Turning customer service into self-service

RightNow Technologies Inc., which specializes in improving Internet-based customer services, has introduced a version of its Web eService Center software with features designed for agencies dealing with customers through multiple venues.

Web eService Center 5.0 brings together information gathered from customer interactions, especially from frequently asked questions, as well as e-mail, live online chats and telephone interactions. It compiles data on customer queries and tracks their resolution so that agencies can post that information online for future users to find.

The result is fewer calls and e-mails to the agency and better information online. "The No. 1 benefit for government agencies is higher customer satisfaction, and No. 2 is a significant reduction in operating costs," said Greg Gianforte, RightNow's founder and chief executive officer. The Social Security Administration, for example, saved more than $14 million last year by shifting some of its customer interaction to the Web, Gianforte said.

In addition to SSA, the Bozeman, Mont.-based company has more than 30 other government customers, including the U.S. Postal Service, the Air Reserve Personnel Center, the Veterans Benefits Administration and the Colorado Department of Revenue.

Web eService Center 5.0 automatically generates an online "knowledge base" of frequently asked questions, making it easier for customers to find the information they need without sending an e-mail message or making a call.

The software puts that information into a hierarchical structure based on the search and query terms that customers use. This "use-driven" structure makes it easy for customers to immediately see what information is available online and lets them browse large knowledge bases to pinpoint the information they seek, Gianforte said.

Other key features for government customers include:

* "SmartSenseT," which uses intelligent language recognition technology to alert agencies when customers express anger or dissatisfaction, including using curse words. Agencies can then prioritize potentially angry customers and send their submissions to managers best suited to answer the query in a timely fashion.

* Multiple language support, which means the system automatically recognizes the language of customer inquiries, allowing them to be routed to appropriate personnel or responded to with scripted replies in the correct language. Content in all languages is managed as a single knowledge base, which includes English, Spanish, French, German and Japanese.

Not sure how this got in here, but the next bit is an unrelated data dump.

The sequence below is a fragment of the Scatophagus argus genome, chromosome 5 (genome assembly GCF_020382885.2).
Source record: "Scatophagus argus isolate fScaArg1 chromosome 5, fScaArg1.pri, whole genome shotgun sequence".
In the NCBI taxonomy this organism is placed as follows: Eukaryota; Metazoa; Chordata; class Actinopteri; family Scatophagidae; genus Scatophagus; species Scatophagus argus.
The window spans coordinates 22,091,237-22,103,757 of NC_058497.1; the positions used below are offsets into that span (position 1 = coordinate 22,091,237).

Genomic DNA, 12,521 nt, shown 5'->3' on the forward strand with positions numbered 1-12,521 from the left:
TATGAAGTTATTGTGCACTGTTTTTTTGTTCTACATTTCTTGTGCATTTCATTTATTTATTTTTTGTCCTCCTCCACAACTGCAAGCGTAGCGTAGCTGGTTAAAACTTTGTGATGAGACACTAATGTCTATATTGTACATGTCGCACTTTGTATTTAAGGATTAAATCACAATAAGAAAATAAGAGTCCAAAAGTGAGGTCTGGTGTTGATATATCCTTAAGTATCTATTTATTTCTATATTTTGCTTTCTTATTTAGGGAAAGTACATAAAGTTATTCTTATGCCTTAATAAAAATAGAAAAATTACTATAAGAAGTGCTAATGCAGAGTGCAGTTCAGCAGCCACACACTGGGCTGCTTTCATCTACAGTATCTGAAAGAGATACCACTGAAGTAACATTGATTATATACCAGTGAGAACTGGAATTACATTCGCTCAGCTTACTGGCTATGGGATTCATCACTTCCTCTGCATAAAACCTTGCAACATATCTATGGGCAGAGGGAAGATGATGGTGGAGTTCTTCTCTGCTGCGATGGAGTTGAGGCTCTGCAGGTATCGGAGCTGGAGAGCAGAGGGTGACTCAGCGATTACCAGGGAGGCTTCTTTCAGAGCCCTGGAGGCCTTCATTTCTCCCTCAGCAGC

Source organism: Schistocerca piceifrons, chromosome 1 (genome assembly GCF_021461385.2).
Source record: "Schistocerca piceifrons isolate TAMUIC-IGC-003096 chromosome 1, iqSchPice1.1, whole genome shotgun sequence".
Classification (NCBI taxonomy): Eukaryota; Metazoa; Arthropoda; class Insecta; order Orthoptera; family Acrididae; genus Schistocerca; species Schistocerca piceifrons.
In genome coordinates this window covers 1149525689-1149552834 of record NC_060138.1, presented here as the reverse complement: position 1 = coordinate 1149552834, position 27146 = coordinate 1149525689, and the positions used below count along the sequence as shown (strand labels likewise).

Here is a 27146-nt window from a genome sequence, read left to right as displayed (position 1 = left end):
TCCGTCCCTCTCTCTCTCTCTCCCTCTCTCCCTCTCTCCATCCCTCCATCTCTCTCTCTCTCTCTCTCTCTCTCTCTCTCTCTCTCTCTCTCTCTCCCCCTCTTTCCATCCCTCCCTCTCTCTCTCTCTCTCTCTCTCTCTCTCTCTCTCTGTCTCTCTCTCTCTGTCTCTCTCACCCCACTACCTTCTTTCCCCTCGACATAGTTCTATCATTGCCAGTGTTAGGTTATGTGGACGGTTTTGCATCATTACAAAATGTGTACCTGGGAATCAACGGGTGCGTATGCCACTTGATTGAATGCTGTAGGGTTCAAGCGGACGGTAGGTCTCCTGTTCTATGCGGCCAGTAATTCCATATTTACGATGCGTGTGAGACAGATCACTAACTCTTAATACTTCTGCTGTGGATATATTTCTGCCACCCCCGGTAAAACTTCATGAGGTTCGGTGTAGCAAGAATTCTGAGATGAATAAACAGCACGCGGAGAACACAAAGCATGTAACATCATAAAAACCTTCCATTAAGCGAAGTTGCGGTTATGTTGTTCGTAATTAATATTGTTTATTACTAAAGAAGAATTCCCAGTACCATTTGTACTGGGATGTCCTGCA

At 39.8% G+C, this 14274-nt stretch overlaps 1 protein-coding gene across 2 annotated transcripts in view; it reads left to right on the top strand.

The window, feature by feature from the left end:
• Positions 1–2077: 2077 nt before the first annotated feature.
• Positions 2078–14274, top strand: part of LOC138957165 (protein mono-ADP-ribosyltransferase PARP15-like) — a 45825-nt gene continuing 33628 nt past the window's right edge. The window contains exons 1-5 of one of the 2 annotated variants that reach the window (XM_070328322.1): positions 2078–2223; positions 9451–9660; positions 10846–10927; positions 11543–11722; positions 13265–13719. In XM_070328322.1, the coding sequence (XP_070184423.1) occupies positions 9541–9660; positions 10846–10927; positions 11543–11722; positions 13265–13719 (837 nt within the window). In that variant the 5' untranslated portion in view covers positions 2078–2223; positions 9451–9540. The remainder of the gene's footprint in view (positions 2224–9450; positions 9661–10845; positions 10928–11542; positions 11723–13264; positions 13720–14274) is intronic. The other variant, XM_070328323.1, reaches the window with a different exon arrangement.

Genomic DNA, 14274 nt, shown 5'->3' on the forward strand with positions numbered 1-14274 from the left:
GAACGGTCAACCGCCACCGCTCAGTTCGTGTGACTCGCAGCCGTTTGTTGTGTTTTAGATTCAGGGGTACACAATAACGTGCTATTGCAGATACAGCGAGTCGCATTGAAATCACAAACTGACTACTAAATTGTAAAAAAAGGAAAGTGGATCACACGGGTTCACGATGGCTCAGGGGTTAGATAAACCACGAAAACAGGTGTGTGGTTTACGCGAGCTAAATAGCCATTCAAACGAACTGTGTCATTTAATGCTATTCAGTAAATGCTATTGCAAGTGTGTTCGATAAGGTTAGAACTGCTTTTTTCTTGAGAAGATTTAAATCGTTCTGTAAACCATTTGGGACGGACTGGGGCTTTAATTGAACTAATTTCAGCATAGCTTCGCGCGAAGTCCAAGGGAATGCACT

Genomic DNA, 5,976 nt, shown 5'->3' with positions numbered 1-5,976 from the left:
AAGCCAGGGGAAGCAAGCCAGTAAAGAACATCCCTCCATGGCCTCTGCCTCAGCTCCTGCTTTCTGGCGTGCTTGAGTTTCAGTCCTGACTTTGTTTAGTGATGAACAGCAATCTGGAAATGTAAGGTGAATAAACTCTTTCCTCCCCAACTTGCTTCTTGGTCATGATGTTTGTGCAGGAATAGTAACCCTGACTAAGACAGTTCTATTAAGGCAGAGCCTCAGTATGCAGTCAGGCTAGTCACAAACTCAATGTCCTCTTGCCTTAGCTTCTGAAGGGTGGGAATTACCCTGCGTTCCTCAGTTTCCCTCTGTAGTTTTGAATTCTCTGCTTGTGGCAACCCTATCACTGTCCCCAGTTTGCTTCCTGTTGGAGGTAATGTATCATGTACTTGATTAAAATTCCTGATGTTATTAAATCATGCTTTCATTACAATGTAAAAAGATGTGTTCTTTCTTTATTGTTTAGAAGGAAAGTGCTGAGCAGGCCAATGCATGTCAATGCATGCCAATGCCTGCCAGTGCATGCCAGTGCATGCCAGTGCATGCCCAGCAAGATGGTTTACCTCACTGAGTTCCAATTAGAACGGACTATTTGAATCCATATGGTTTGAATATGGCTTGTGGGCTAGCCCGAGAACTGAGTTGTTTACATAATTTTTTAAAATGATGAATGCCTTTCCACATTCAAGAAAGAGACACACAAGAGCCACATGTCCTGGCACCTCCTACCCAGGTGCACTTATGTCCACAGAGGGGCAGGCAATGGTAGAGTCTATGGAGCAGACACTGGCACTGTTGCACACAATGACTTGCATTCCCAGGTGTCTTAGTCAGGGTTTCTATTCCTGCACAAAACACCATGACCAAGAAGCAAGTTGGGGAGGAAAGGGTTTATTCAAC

Lt. Col. Bud Bromley, deputy director for communications and information at the Air Reserve Personnel Center headquarters in Denver, said his office has used RightNow tools for the last two years and just finished testing Version 5.0.

"It has helped with customer satisfaction, big time," Bromley said. "We have reservists all over the world, and it helps them get the knowledge they need without any human interaction," although users can get a human response within "a day or two" if necessary.

Bromley also said that using RightNow's Web-based tools helped cut the number of calls to the ARPC in half, from 44,000 to 22,000 in about five months, and has been especially useful for reservists overseas in places such as South Korea and Japan who need answers during off hours.

Bromley said customers will not notice a difference interacting with Version 5.0 because the changes occur on the back end. He said it has become a "little more difficult to turn an incident into a question" with the new use-driven structure and should just take "a little getting used to...because it's a new way of thinking."

The product's pricing typically starts at $35,000 for a one-year license.

ACF example

Alice Bettencourt, acting team leader for strategic planning and policy at the Administration for Children and Families, said her office turned to RightNow Technologies Inc. last October for a pilot project after its Web site (www.acf.dhhs.gov) was getting hundreds of e-mail inquiries a week that were not being tracked or answered in a timely way.

ACF's Webmaster was forced to open each e-mail and then forward it to the proper person for resolution. "That link was [designed as] a technical address for people having trouble on the site, but people were sending substantive questions," Bettencourt said.

The pilot project resulted in questions being answered in 10 percent of the time it took before, a reduced e-mail load and more time for employees to do other things, Bettencourt said.

ACF employees, who now write questions and answers for the Web site, faced a learning curve under the new system, "but once on there, they love it," Bettencourt said.


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